• The God of the universe hears and listens to us in Christ Jesus

  • The Lord responds by rescuing us “from the pit of destruction.” Our deliverance has come through the person of Jesus.

  • The Lord puts a new song in of praise to God in our mouths. The Christian has been given a song that serves the mission. The song is the means by which many see the glory of God and respond in faith.

For these things to fuel our relationship with God, and our worship of him, we must spend time reflecting on them. We must call to mind his deliverance. We must remember that we were all in the pit of destruction before he came to our help. We must remember that the new song serves the mission. Then, in private, we must respond in worship. We must sow.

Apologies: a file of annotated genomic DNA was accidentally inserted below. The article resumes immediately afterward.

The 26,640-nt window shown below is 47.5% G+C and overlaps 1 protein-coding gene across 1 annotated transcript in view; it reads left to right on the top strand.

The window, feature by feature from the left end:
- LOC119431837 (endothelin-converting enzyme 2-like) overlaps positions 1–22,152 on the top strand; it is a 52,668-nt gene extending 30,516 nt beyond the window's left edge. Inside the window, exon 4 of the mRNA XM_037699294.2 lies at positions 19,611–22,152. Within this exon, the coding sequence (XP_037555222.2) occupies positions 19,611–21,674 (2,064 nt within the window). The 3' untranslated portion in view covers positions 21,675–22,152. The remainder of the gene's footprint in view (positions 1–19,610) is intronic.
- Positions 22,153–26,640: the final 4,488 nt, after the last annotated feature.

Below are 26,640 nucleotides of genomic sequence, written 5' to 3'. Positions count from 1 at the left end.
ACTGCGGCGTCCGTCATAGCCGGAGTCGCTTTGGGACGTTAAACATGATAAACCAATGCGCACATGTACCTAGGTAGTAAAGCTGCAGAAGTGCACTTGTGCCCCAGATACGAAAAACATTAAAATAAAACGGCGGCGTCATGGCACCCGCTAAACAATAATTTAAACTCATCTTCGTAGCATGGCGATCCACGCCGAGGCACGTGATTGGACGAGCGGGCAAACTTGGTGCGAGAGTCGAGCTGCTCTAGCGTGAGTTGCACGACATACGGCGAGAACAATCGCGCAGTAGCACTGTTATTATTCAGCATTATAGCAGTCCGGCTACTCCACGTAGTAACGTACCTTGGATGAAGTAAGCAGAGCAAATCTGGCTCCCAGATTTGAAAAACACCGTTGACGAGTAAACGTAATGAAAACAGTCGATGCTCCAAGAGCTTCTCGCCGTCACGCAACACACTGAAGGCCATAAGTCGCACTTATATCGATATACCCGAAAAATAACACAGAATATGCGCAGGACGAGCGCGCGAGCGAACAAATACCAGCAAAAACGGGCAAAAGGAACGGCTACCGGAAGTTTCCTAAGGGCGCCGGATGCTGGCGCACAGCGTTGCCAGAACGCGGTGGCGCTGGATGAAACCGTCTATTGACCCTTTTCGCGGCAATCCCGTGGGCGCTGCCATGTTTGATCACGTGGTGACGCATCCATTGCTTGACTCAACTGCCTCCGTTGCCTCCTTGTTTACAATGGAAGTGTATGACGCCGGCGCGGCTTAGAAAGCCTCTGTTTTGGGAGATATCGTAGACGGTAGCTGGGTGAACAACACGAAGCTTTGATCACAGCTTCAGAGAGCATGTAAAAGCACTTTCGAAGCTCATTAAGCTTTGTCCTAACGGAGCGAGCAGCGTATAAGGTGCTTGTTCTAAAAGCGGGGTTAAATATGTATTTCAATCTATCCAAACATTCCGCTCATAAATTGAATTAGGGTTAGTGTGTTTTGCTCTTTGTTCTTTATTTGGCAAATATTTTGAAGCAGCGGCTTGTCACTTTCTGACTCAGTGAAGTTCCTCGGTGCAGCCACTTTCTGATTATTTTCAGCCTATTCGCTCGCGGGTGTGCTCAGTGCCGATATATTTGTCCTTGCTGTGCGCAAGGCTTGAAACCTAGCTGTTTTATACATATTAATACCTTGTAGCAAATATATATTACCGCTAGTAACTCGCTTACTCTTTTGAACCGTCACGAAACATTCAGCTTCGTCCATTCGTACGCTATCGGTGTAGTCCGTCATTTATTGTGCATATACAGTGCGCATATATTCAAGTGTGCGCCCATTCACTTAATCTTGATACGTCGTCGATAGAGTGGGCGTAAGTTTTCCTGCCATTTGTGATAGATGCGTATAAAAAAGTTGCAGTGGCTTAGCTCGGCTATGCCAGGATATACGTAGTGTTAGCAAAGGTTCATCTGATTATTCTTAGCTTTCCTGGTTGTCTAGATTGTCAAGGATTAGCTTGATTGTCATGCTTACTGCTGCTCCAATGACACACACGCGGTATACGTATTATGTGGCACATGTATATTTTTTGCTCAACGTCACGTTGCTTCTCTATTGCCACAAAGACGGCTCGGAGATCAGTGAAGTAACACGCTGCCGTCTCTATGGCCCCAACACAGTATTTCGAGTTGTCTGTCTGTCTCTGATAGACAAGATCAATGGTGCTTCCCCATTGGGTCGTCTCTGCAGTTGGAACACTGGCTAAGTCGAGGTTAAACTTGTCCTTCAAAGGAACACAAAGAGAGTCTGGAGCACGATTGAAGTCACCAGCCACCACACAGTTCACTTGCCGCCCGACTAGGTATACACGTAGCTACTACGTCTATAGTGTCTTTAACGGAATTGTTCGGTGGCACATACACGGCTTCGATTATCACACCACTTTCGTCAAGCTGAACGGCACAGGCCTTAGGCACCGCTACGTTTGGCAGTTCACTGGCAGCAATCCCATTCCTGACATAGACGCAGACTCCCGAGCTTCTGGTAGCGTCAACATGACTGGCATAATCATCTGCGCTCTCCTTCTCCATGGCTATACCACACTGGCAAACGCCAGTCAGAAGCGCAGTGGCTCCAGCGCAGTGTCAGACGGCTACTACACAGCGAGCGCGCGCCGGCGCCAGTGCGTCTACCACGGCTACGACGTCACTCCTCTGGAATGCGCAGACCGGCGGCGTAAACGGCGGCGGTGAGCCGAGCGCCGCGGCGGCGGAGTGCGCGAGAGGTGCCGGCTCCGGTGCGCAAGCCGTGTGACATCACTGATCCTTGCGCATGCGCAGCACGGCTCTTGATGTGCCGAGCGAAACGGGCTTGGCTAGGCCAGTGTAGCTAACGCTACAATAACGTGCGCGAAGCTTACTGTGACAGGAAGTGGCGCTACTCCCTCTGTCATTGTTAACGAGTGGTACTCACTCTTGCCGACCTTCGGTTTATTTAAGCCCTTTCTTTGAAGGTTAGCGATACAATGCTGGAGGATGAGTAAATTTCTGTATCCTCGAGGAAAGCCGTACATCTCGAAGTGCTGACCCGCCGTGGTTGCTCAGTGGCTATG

Private worship affects public worship. But, the reverse is also true: Public worship also affects and informs private worship. That’s part 2...

Worship is an end.

O, how often do we focus on the form of worship and not the essence: we focus on the outward when God looks at the heart. We, far too often, think of worship as a means of accomplishing some other (good) end. John Piper is helpful with this warning and exhortation:

“…focusing on the essence of worship as satisfaction in God is that it protects the primacy of worship by forcing us to come to terms with the fact that worship is an end in itself.

If the inward essence of worship is satisfaction in God, then worship can’t be a means to anything else. You simply can’t say to God, I want to be satisfied in You so that I can have something else. Because that would mean that you are not really satisfied in God but in something else. And that would dishonor God, not worship him.